What makes a good presentation?
Without exception, all good presenters have one thing in common, enthusiasm, both for their subject and for the business of presenting it.
Enthusiasm is infectious. Audiences can’t help but be affected by it and the best public speakers always make what they say sound as if it really matters. They know that if it matters to them, it will matter to their audience. Many things contribute to the success of a presentation – new and unusual content, a clear structure, a good sense of timing, imaginative use of visual aids, the ability to make people laugh and think., but above all of these is enthusiasm. What kind of language and what kind of techniques will best show your enthusiasm for your subject? ‘Presenting in English’ analyzes what makes a speaker sound dynamic and enthusiastic. It identifies the key skills employed by all effective presenters.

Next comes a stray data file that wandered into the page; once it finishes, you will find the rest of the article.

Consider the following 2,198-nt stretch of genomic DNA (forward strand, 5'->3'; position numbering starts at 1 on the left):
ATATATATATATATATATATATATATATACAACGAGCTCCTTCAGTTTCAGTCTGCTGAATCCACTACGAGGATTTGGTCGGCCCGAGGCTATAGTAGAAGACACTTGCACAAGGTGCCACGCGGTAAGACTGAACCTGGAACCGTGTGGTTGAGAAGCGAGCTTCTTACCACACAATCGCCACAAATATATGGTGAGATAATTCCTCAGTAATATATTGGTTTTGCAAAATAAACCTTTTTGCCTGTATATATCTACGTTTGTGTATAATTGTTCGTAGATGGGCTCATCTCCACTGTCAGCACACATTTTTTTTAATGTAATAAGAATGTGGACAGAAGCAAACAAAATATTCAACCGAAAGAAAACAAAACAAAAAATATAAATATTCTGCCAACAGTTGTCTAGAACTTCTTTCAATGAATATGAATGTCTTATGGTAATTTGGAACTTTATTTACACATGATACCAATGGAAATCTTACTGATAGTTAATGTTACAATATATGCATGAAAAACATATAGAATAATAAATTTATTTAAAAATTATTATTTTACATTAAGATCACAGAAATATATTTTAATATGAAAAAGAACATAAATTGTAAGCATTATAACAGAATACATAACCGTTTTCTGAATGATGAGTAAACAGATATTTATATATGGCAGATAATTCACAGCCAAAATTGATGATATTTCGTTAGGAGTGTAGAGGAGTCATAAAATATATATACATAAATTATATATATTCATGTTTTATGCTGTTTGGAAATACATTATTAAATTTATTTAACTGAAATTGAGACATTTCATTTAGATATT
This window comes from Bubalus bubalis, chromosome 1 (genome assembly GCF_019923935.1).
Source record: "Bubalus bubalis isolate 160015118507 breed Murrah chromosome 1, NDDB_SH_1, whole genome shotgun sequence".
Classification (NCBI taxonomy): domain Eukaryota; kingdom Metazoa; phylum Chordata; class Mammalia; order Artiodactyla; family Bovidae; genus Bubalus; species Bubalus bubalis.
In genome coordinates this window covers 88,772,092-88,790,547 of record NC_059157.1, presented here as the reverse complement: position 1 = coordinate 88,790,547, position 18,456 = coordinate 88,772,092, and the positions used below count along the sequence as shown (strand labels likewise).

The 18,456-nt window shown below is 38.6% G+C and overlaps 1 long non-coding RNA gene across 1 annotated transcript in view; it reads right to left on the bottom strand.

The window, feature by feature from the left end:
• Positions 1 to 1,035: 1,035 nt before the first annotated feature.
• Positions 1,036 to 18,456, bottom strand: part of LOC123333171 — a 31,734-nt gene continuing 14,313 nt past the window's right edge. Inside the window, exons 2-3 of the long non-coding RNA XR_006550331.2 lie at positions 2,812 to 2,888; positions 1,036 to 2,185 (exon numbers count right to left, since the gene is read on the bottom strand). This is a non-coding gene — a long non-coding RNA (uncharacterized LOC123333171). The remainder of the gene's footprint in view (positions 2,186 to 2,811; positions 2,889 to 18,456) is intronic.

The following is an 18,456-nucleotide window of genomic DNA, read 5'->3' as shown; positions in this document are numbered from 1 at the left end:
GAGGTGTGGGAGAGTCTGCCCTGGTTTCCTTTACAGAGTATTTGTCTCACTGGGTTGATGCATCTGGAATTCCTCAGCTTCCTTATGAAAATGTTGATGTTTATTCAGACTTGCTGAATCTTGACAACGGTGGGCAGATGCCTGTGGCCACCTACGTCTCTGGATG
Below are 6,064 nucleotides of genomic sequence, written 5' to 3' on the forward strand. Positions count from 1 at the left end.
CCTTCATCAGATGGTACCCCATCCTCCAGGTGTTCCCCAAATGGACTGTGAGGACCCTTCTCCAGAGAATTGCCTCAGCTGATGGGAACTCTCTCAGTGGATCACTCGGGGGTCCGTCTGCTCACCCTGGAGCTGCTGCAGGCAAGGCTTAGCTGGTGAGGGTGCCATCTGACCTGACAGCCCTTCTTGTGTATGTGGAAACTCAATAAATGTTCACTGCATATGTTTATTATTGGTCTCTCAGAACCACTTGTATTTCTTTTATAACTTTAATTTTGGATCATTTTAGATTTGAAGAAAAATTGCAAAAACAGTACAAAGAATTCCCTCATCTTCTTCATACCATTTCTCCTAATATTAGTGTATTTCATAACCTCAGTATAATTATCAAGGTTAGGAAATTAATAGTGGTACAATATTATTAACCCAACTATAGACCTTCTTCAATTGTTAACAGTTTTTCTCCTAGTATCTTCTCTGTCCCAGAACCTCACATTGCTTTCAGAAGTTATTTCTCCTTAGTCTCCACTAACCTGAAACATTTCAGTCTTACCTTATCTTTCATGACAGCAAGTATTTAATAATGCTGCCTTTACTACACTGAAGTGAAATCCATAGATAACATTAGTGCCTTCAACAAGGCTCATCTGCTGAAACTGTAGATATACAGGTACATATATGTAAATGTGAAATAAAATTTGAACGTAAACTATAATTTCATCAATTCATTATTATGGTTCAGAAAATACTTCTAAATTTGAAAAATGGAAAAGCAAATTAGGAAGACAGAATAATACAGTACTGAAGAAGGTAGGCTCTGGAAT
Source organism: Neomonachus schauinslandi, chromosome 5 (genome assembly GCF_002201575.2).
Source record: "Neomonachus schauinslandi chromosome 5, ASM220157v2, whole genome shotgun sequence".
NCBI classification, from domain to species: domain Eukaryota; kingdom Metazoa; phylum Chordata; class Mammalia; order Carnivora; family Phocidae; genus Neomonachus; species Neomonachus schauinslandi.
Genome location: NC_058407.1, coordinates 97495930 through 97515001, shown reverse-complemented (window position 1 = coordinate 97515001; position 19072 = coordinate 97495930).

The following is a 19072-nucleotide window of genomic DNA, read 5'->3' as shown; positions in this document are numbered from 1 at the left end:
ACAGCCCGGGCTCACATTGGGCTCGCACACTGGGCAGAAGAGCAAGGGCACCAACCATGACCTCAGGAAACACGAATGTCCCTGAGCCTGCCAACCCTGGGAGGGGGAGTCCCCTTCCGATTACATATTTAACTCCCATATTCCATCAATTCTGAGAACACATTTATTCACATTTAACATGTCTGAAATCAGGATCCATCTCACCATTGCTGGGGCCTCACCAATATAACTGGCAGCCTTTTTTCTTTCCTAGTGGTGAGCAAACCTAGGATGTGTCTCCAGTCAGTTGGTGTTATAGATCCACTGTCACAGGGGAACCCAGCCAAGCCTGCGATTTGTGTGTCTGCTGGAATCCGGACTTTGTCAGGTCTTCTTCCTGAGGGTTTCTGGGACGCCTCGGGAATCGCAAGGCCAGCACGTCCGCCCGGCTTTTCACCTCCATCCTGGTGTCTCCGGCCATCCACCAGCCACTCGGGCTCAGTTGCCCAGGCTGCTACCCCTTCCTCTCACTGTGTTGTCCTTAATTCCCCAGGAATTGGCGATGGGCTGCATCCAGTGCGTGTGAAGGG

The basics of introducing your topic, structuring your talk and referring to visual aids are all dealt with in Sections l and 2 of the program. The remainder focuses on ‘Voice and Delivery As a Presenter’, the ability to pace your speech and use your voice to create impact is the single most important skill you need. You will be more effective if you are in control of your voice by your use of stress, pausing, intonation, volume, and silence.
Content Language: You can’t give a good presentation unless you have something to say. Being confident about your content is crucial. Presenting in English helps you to identify and organize all the key words and phrases you are likely to need and teaches you how to make simple visuals that work for you.
Rhetorical Technique: Once you are in charge of both your voice and your content you can start to think about how best to present your subject. Sections 4 and 5 teach you the techniques successful speakers use automatically. Choose the techniques that suit you best and work on perfecting them.
Question Handling: Handling Perhaps the most unpredictable part of a presentation is the question session. This may be after your talk or you may invite questions during it. Section 7 systematically teaches you how to field different types of question and deal effectively with the subjects your audience may raise.